Robust simplifications of multiscale biochemical networks.
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In these situations reduction to a common level of complexity is needed.We propose a systematic treatment of model reduction of multiscale biochemical networks.For such linear models, we propose a reduction algorithm which is based on a generalized theory of the limiting step that we have developed in 1.
Affiliation: IRMAR (CNRS UMR 6025), Université de Rennes 1, Rennes, France. ovidiu.radulescu@univ-rennes1.fr
ABSTRACT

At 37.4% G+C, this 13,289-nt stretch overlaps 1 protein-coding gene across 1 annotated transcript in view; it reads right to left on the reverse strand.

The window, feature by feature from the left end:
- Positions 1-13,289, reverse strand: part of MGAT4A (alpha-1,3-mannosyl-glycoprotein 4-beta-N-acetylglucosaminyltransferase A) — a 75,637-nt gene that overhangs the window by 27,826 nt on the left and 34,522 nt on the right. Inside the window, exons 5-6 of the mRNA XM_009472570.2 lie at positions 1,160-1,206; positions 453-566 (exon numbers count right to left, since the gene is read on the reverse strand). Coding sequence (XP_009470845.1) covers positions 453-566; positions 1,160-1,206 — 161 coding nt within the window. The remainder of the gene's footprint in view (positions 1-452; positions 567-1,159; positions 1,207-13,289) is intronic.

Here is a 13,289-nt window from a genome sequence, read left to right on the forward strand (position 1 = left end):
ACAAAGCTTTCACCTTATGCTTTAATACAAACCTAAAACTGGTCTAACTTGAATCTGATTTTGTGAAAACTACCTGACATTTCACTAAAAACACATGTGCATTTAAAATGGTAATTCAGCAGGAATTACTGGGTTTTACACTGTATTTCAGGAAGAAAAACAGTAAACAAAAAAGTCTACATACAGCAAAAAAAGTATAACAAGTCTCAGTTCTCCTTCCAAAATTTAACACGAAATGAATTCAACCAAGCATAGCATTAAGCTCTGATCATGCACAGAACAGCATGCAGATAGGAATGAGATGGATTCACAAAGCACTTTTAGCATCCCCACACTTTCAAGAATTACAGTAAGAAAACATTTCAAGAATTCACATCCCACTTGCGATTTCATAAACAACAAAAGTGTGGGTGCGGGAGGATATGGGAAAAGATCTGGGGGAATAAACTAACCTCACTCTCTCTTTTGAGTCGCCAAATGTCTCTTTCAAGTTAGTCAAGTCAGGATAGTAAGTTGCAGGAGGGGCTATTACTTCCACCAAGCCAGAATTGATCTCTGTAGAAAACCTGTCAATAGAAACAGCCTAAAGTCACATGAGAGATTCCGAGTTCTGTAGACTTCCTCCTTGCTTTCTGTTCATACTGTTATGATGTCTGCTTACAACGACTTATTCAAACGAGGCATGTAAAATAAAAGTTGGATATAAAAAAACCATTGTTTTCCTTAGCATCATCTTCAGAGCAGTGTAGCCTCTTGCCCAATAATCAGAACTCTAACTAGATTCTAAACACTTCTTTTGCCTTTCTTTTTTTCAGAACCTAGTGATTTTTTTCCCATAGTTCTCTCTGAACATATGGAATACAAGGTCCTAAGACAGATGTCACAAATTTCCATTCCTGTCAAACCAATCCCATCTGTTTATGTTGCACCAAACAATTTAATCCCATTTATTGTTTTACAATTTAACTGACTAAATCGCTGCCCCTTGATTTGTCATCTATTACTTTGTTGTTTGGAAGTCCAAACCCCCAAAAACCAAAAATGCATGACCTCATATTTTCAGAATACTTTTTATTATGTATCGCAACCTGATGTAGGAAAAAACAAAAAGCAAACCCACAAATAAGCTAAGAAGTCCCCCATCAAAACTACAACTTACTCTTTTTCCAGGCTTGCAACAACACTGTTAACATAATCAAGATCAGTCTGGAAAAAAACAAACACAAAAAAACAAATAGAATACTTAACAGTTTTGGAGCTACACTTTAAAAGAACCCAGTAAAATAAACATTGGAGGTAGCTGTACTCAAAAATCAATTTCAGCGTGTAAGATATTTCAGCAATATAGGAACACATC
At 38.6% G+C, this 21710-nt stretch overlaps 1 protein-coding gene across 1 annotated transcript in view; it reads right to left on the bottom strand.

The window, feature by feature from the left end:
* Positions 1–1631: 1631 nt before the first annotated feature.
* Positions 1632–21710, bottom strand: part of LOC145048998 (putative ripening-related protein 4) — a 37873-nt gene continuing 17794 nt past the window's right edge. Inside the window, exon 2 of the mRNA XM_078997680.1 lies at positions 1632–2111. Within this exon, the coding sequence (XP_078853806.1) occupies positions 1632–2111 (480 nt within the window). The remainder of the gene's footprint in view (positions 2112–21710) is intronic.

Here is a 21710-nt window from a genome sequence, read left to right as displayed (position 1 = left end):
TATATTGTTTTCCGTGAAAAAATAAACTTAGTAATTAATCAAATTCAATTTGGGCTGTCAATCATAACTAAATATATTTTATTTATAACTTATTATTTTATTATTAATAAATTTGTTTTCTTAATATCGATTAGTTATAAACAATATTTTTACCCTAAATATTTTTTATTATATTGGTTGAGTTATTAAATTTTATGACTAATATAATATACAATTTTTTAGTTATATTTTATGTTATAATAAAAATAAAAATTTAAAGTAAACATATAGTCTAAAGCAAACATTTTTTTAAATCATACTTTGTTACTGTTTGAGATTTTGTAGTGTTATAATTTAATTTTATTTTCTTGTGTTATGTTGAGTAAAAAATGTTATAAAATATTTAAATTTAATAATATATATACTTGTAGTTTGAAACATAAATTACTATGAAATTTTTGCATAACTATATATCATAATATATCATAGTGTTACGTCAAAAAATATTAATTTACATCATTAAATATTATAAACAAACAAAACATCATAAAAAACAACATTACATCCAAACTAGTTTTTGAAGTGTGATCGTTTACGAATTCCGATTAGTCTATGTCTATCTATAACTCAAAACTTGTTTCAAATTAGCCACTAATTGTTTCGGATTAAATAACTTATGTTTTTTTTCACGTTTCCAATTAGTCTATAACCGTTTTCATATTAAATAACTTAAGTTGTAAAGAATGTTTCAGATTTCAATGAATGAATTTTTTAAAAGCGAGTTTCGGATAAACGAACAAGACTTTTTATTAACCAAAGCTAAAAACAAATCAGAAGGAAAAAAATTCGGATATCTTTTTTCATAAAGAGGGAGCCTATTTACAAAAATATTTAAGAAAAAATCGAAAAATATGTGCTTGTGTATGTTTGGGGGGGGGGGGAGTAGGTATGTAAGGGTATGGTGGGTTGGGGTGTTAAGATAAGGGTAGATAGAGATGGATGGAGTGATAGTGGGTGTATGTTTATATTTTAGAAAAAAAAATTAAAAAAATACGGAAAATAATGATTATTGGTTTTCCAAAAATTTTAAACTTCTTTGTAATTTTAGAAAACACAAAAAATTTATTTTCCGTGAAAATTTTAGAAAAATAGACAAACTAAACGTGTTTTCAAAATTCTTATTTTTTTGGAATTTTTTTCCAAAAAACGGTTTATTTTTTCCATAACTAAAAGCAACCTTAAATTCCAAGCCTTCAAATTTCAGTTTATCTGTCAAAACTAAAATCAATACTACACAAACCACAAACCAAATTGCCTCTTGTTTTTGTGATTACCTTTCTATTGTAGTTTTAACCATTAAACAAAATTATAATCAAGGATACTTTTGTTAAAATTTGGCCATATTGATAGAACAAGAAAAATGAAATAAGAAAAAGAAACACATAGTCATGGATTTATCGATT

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Background: Cellular processes such as metabolism, decision making in development and differentiation, signalling, etc., can be modeled as large networks of biochemical reactions. In order to understand the functioning of these systems, there is a strong need for general model reduction techniques allowing to simplify models without loosing their main properties. In systems biology we also need to compare models or to couple them as parts of larger models. In these situations reduction to a common level of complexity is needed. Results: We propose a systematic treatment of model reduction of multiscale biochemical networks. First, we consider linear kinetic models, which appear as "pseudo-monomolecular" subsystems of multiscale nonlinear reaction networks. For such linear models, we propose a reduction algorithm which is based on a generalized theory of the limiting step that we have developed in 1. Second, for non-linear systems we develop an algorithm based on dominant solutions of quasi-stationarity equations. For oscillating systems, quasi-stationarity and averaging are combined to eliminate time scales much faster and much slower than the period of the oscillations. In all cases, we obtain robust simplifications and also identify the critical parameters of the model. The methods are demonstrated for simple examples and for a more complex model of NF-kappaB pathway. Conclusion: Our approach allows critical parameter identification and produces hierarchies of models. Hierarchical modeling is important in "middle-out" approaches when there is need to zoom in and out several levels of complexity. Critical parameter identification is an important issue in systems biology with potential applications to biological control and therapeutics. Our approach also deals naturally with the presence of multiple time scales, which is a general property of systems biology models. |